Glastir Agreement

The different target courts are assessed with varying scores depending on the political priorities of the Welsh Assembly Government. A farm that crosses paths with more layers, including high-priority layers, gets a higher score. This is then adjusted to take account of the size of the holding. Farms with the highest scores are then offered a visit to the Welsh Assembly Government by an Advanced Element contract manager. The contract manager will visit the farm to determine which set of rules and capital grants is best able to achieve the objectives set for that farm. This is the basis of a contractual offer to the land manager. A £62.9 million lifeline will be handed over to Welsh farmers under environmental land management contracts, after the government announced it would extend the Glastir agreements until 2021. The first Glastir Advanced agreements will start on 1 January 2013. All country managers who expressed interest in Glastir Advanced at SAF 2010 will be considered for the programme in the first year. A formal contractual offer is subject to the condition that the country already has a glastir entry agreement. During the first two years of the programme, the scoring process will be particularly focused on improving carbon storage and water management. However, this does not necessarily mean that farms outside these priority carbon and water areas will not be selected for TE, as a combination of other objectives could lead to equivalent or even higher outcomes for farms outside these areas.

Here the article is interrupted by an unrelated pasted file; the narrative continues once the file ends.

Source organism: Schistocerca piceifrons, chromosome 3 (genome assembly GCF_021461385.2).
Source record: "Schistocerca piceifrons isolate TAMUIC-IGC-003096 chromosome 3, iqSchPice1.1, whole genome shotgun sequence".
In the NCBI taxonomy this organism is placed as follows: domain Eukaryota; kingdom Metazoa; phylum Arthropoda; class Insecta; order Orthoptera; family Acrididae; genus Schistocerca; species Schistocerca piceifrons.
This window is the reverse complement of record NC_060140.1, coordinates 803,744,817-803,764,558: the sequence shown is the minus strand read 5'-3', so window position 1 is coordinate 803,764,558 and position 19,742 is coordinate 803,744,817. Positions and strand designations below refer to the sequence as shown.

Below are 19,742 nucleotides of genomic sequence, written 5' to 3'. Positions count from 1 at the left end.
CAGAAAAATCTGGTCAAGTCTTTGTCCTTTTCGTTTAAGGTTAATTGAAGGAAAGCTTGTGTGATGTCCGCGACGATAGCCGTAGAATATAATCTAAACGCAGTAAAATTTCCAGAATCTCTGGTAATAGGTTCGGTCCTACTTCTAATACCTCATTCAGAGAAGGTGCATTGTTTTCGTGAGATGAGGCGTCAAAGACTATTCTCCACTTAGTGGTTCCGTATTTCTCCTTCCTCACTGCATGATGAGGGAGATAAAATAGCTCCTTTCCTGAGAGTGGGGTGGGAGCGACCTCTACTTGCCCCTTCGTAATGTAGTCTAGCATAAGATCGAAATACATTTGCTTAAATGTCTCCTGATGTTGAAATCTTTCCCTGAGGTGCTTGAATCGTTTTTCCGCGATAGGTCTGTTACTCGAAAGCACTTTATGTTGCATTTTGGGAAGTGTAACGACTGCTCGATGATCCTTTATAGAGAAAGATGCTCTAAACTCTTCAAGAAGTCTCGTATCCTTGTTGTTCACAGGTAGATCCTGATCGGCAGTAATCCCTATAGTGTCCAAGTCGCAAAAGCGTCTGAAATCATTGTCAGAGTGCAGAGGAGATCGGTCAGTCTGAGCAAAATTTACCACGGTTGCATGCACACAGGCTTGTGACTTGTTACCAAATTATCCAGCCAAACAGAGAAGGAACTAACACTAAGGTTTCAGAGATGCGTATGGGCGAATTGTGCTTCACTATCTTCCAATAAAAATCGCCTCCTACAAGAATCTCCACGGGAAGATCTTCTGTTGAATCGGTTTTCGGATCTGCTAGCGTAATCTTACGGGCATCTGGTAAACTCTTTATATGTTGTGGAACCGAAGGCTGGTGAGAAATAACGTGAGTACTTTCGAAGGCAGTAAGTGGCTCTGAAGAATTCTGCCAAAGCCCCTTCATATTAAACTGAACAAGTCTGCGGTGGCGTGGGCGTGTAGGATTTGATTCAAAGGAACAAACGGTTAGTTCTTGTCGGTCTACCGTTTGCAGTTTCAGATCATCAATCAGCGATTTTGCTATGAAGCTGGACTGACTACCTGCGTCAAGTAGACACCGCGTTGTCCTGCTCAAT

In addition, the assessment is designed to evolve to reflect changing priorities, so that the carbon and water management layers perform best in the current selection window, and in the coming year the selection could be weighted, for example, in favour of biodiversity or historical environmental layers. This means that the score and probability of a deal being offered to a given farm may change in the coming years. “The extension of all Glastir Advanced, Commons and Bio agreements until 2021 will ensure the safety of farms and ensure the continued delivery of important environmental results,” she said. . . .